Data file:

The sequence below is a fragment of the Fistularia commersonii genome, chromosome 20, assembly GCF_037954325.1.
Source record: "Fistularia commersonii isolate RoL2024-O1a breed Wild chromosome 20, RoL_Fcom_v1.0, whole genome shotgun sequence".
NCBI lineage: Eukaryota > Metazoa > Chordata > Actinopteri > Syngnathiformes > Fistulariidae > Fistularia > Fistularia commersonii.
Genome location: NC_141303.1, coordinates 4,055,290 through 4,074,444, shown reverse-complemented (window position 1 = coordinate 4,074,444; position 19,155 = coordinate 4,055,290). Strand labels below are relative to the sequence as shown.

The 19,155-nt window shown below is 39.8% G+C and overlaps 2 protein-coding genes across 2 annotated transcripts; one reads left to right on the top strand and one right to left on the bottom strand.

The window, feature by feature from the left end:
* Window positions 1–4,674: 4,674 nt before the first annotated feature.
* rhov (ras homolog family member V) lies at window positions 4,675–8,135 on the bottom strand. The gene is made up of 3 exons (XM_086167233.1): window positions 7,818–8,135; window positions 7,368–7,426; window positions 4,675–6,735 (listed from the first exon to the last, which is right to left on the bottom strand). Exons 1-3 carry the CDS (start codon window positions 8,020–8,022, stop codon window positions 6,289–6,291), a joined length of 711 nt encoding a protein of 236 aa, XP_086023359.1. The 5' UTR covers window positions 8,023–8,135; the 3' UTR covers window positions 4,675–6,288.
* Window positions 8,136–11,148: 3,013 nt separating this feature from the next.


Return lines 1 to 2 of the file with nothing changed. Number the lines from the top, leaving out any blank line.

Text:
The sequence below is a fragment of the Fistularia commersonii genome, chromosome 20, assembly GCF_037954325.1.
Source record: "Fistularia commersonii isolate RoL2024-O1a breed Wild chromosome 20, RoL_Fcom_v1.0, whole genome shotgun sequence".